Laker Big Men – We can point to the lack of bench production again. We can point to the absence of Metta World Peace. But the bottom line is, when only one of the big three is putting in the effort, there’s no way the Lakers can win. It’s difficult to call Andrew Bynum and Pau Gasol “big men” when they played as little as they did tonight. In a game that needed them to be the most efficient and the most dominant, they stood back and watched as the no All-Star, no championship Denver Nuggets embarrassed them on their own home floor. Gasol and Bynum watched as layups and dunks came through, right past them. They watched as Kobe Bryant had to do it all, and waited until the final six minutes to lend him a hand. After the first half, they combined for just 10 points on 3-12 from the field and 12 rebounds (four offensive, which is a real thinker when the Lakers missed 30 of 45 shots in those first 24 minutes). When the final buzzer sounded, their combined box scores were 25 points on 9-19 from the field, 7-10 from the free throw line, 21 rebounds, a pair of assists and four blocks. COMBINED. No one expects Gasol to shoot lights out with his face-up jumpers or starting rattling off three-pointers like Reggie Miller, but as a veteran and a co-captain of this team, will yourself to the rim, will yourself to grab another rebound or contest a shot. No one expects Bynum to get 30 rebounds or 10 blocks again, because it was never the rebound or the block itself that was impressive, it was his EFFORT that earned him those stats that was respectable. This team thrives on its size and the skills with which those two big men advantages bring. Every coach knows that. Kobe Bryant knows that. Bynum and Gasol know it too…sometimes.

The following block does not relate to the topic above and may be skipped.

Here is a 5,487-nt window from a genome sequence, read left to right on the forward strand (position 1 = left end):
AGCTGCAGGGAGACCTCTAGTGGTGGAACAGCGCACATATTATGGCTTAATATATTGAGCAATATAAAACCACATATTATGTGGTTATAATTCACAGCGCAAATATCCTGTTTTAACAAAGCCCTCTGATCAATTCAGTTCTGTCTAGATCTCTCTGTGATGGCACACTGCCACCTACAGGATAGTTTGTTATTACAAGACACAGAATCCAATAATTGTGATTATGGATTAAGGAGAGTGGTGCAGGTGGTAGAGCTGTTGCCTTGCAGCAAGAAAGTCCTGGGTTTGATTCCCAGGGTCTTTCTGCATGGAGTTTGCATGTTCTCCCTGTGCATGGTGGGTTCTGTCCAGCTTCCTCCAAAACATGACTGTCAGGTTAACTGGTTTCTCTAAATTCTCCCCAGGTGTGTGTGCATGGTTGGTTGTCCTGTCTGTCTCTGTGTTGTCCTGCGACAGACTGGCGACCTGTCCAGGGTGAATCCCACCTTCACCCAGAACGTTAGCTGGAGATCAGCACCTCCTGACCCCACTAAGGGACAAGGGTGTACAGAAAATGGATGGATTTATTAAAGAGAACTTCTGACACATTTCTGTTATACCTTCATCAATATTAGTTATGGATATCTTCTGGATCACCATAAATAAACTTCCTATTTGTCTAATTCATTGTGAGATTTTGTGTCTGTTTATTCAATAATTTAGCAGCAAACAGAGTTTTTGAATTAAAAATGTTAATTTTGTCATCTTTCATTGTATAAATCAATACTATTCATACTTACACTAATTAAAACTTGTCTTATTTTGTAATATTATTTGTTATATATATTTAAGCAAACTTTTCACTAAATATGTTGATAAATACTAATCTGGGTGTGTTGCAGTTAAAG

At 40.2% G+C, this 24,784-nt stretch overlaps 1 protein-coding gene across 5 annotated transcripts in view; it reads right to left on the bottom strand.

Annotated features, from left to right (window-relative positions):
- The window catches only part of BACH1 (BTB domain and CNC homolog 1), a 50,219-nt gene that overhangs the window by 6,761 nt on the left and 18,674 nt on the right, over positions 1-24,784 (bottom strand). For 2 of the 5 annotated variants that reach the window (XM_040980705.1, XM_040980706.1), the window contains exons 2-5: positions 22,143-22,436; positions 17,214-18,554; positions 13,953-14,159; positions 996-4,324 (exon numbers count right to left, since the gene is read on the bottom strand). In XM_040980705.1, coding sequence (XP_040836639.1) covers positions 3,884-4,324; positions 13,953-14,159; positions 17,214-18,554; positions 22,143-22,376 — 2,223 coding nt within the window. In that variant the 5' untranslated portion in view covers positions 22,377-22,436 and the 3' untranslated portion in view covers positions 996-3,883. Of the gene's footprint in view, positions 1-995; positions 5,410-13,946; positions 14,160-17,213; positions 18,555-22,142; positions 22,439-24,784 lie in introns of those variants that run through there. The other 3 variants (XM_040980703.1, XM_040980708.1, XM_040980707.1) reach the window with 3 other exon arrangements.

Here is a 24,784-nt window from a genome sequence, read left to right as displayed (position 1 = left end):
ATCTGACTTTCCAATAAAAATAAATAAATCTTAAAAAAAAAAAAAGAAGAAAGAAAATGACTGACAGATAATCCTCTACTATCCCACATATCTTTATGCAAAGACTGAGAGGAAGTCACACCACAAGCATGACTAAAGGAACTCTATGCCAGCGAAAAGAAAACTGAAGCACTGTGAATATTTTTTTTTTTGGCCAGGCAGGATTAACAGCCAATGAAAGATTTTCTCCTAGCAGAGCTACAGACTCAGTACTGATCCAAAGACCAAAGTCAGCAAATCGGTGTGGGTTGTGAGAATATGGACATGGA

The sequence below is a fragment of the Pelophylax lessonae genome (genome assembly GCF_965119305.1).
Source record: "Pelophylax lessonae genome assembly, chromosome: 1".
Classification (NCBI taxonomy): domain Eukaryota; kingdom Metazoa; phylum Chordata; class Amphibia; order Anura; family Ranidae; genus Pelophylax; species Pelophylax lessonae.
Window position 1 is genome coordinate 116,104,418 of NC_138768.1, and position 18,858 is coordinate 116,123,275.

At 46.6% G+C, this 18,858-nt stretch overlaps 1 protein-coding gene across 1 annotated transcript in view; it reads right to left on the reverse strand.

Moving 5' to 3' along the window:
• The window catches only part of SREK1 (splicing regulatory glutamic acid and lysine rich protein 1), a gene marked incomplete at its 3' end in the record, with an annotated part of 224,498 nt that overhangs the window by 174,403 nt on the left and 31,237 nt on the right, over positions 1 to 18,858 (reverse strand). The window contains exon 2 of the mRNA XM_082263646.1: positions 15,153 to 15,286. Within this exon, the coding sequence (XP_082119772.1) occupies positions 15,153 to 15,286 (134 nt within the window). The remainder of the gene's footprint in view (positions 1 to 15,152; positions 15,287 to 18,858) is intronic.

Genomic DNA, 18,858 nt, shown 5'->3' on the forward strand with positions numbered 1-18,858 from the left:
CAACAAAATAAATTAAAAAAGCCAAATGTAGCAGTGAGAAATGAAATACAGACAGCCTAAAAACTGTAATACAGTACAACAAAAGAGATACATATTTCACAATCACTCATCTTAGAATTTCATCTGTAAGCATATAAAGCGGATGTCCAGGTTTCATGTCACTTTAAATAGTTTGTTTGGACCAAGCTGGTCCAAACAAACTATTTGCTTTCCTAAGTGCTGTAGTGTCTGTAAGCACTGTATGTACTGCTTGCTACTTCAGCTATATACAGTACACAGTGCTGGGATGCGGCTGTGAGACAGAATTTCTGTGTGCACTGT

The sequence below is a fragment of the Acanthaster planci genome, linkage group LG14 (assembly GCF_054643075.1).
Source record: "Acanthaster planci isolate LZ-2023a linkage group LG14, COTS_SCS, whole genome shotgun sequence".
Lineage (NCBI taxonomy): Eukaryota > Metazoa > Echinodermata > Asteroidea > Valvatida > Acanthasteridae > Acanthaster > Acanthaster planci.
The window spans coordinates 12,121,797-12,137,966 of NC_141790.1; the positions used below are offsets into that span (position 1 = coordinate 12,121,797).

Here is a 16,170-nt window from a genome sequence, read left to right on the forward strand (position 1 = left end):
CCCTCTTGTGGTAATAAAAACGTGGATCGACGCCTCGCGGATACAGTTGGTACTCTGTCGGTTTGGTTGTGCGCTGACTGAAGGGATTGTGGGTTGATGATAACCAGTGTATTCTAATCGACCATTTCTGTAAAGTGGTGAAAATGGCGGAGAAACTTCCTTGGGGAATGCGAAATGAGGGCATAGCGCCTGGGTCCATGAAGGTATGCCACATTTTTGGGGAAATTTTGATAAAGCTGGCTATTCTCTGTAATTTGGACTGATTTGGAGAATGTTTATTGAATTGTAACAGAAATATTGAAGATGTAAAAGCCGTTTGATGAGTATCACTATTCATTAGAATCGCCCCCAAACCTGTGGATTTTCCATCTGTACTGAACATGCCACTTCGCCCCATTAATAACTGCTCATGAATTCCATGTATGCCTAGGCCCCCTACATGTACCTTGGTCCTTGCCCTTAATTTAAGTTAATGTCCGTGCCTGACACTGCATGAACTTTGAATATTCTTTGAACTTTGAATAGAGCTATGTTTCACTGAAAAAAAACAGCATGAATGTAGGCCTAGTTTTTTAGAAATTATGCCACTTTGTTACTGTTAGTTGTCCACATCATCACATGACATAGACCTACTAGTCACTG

Low Energy, Low Effort – Except for Bryant, and sure, Matt Barnes and Steve Blake, the energy was just not there and Denver knew that and took advantage.
Weak Offense – “Weak” does not describe it. Again, aside from Bryant who can create his shots, the Lakers’ playmaking abilities and offensive execution were apparently on sabbatical tonight. There were possessions where dribbling occupied 12-14 seconds of the shot clock, and the remainder was left for the unfortunate player who received a pass and had to think quickly of what set they could run and then running it, or attempting to anyway. The Lakers were guilty of ball stopping today, among other things
Weak Defense – The Lakers may have won the battle of the boards by five rebounds, but they allowed Denver to score 58 points in the paint and 19 points on a fast break. The Nuggets were literally getting to the hoop with not a single yellow jersey trying to stop them. The Lakers were a bunch of observers on the defensive end tonight, and if they want to win in Denver, that end of the court needs to be far more active than it was tonight.

When Phil Jackson coached the Lakers through the playoffs, the message on the white board in every close-out game remained the same: A.B.C. – Always Be Closing. Tonight there was one closer trying to do just that, but he couldn’t do it alone.

When asked what happened in tonight’s game, Bryant answered, “I almost bailed us out, that’s what happened. That’s not something we can rely on to get us to a championship.” And he’s absolutely right. So if the Lakers want to close it out on Thursday in Denver, their efforts have to collective.